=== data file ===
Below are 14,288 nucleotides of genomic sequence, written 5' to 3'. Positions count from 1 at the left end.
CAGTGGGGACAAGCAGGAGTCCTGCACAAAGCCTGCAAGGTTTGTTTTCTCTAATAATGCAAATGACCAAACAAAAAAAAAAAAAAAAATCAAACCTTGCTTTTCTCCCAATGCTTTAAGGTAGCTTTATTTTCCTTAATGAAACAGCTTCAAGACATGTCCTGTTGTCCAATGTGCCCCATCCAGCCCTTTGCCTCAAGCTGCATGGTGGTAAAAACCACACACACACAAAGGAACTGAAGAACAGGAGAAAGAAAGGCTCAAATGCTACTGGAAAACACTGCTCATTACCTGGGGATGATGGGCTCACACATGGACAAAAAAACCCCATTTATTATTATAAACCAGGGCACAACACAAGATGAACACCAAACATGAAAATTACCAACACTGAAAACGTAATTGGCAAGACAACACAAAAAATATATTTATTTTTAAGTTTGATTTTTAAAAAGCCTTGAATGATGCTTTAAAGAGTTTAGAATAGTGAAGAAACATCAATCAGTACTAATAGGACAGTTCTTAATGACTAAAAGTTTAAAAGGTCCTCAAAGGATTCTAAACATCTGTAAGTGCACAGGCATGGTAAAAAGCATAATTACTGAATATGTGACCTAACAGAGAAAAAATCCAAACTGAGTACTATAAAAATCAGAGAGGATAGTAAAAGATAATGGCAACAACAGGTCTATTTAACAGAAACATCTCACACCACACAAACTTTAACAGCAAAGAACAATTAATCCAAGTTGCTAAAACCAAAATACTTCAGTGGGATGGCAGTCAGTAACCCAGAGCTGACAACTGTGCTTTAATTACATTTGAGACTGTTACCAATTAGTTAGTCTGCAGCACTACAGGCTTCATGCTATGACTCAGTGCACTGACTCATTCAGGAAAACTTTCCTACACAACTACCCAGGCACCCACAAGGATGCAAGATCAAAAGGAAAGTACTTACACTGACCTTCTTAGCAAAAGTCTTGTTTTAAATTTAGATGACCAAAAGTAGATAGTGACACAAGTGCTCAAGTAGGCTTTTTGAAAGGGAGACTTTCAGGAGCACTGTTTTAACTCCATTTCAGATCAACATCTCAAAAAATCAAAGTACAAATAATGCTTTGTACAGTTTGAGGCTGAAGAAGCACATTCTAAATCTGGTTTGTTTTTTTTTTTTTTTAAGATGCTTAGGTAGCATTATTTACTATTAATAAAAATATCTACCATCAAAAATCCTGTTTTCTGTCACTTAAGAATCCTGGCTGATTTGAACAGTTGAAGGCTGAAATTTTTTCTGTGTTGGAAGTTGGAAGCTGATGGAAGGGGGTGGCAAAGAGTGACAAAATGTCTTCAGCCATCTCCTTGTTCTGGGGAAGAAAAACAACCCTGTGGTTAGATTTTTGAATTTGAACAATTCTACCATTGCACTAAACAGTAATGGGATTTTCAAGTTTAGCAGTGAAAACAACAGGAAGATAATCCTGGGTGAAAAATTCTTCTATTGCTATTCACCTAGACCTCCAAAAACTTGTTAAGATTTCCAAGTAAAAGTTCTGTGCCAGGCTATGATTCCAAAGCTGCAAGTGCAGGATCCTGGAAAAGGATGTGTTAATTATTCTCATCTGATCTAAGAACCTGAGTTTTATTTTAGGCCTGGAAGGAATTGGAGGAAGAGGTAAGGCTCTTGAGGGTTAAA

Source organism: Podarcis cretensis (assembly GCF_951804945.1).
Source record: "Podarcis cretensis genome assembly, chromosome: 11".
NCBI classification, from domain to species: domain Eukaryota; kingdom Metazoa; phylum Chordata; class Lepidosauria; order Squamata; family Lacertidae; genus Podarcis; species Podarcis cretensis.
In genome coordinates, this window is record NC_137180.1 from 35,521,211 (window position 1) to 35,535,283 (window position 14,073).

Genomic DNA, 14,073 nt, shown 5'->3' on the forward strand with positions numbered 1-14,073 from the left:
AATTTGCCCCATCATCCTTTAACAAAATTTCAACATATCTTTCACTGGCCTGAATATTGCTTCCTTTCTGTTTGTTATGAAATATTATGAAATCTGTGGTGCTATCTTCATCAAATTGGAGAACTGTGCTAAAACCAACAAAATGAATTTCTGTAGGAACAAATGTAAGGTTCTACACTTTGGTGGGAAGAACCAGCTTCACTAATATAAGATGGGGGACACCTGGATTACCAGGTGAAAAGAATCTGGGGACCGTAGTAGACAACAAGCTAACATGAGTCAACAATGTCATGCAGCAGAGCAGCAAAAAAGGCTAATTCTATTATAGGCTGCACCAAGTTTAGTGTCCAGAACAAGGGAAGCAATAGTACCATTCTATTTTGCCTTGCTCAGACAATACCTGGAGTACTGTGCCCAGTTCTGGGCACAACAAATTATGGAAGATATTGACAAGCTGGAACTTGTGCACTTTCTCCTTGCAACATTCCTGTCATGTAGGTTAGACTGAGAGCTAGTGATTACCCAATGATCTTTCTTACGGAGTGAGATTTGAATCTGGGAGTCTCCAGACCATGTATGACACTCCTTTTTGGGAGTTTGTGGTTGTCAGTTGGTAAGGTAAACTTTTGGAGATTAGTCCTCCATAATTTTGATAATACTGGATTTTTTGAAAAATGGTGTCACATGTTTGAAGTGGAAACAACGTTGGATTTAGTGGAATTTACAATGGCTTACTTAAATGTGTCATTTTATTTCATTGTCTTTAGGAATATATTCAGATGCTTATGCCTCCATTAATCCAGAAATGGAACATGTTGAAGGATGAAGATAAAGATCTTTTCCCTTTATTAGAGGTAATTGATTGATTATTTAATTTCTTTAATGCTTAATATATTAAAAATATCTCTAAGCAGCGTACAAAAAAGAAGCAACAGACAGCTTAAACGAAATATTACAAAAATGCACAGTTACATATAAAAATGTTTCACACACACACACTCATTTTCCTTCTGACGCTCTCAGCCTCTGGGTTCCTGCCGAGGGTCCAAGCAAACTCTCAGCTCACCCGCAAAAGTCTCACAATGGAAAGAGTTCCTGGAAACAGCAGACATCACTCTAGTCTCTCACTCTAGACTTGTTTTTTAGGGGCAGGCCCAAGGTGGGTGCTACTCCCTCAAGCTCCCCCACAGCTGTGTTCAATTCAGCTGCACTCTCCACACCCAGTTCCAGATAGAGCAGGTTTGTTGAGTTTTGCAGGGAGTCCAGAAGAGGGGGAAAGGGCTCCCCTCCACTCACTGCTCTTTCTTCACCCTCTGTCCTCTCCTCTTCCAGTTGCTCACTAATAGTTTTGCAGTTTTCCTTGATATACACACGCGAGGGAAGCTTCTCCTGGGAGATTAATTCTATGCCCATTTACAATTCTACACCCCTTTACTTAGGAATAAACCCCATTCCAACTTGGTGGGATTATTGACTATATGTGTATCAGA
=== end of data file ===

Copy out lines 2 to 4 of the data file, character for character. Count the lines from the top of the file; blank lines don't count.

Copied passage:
CAGTGGGGACAAGCAGGAGTCCTGCACAAAGCCTGCAAGGTTTGTTTTCTCTAATAATGCAAATGACCAAACAAAAAAAAAAAAAAAAATCAAACCTTGCTTTTCTCCCAATGCTTTAAGGTAGCTTTATTTTCCTTAATGAAACAGCTTCAAGACATGTCCTGTTGTCCAATGTGCCCCATCCAGCCCTTTGCCTCAAGCTGCATGGTGGTAAAAACCACACACACACAAAGGAACTGAAGAACAGGAGAAAGAAAGGCTCAAATGCTACTGGAAAACACTGCTCATTACCTGGGGATGATGGGCTCACACATGGACAAAAAAACCCCATTTATTATTATAAACCAGGGCACAACACAAGATGAACACCAAACATGAAAATTACCAACACTGAAAACGTAATTGGCAAGACAACACAAAAAATATATTTATTTTTAAGTTTGATTTTTAAAAAGCCTTGAATGATGCTTTAAAGAGTTTAGAATAGTGAAGAAACATCAATCAGTACTAATAGGACAGTTCTTAATGACTAAAAGTTTAAAAGGTCCTCAAAGGATTCTAAACATCTGTAAGTGCACAGGCATGGTAAAAAGCATAATTACTGAATATGTGACCTAACAGAGAAAAAATCCAAACTGAGTACTATAAAAATCAGAGAGGATAGTAAAAGATAATGGCAACAACAGGTCTATTTAACAGAAACATCTCACACCACACAAACTTTAACAGCAAAGAACAATTAATCCAAGTTGCTAAAACCAAAATACTTCAGTGGGATGGCAGTCAGTAACCCAGAGCTGACAACTGTGCTTTAATTACATTTGAGACTGTTACCAATTAGTTAGTCTGCAGCACTACAGGCTTCATGCTATGACTCAGTGCACTGACTCATTCAGGAAAACTTTCCTACACAACTACCCAGGCACCCACAAGGATGCAAGATCAAAAGGAAAGTACTTACACTGACCTTCTTAGCAAAAGTCTTGTTTTAAATTTAGATGACCAAAAGTAGATAGTGACACAAGTGCTCAAGTAGGCTTTTTGAAAGGGAGACTTTCAGGAGCACTGTTTTAACTCCATTTCAGATCAACATCTCAAAAAATCAAAGTACAAATAATGCTTTGTACAGTTTGAGGCTGAAGAAGCACATTCTAAATCTGGTTTGTTTTTTTTTTTTTTTAAGATGCTTAGGTAGCATTATTTACTATTAATAAAAATATCTACCATCAAAAATCCTGTTTTCTGTCACTTAAGAATCCTGGCTGATTTGAACAGTTGAAGGCTGAAATTTTTTCTGTGTTGGAAGTTGGAAGCTGATGGAAGGGGGTGGCAAAGAGTGACAAAATGTCTTCAGCCATCTCCTTGTTCTGGGGAAGAAAAACAACCCTGTGGTTAGATTTTTGAATTTGAACAATTCTACCATTGCACTAAACAGTAATGGGATTTTCAAGTTTAGCAGTGAAAACAACAGGAAGATAATCCTGGGTGAAAAATTCTTCTATTGCTATTCACCTAGACCTCCAAAAACTTGTTAAGATTTCCAAGTAAAAGTTCTGTGCCAGGCTATGATTCCAAAGCTGCAAGTGCAGGATCCTGGAAAAGGATGTGTTAATTATTCTCATCTGATCTAAGAACCTGAGTTTTATTTTAGGCCTGGAAGGAATTGGAGGAAGAGGTAAGGCTCTTGAGGGTTAAA

Source organism: Podarcis cretensis (assembly GCF_951804945.1).
Source record: "Podarcis cretensis genome assembly, chromosome: 11".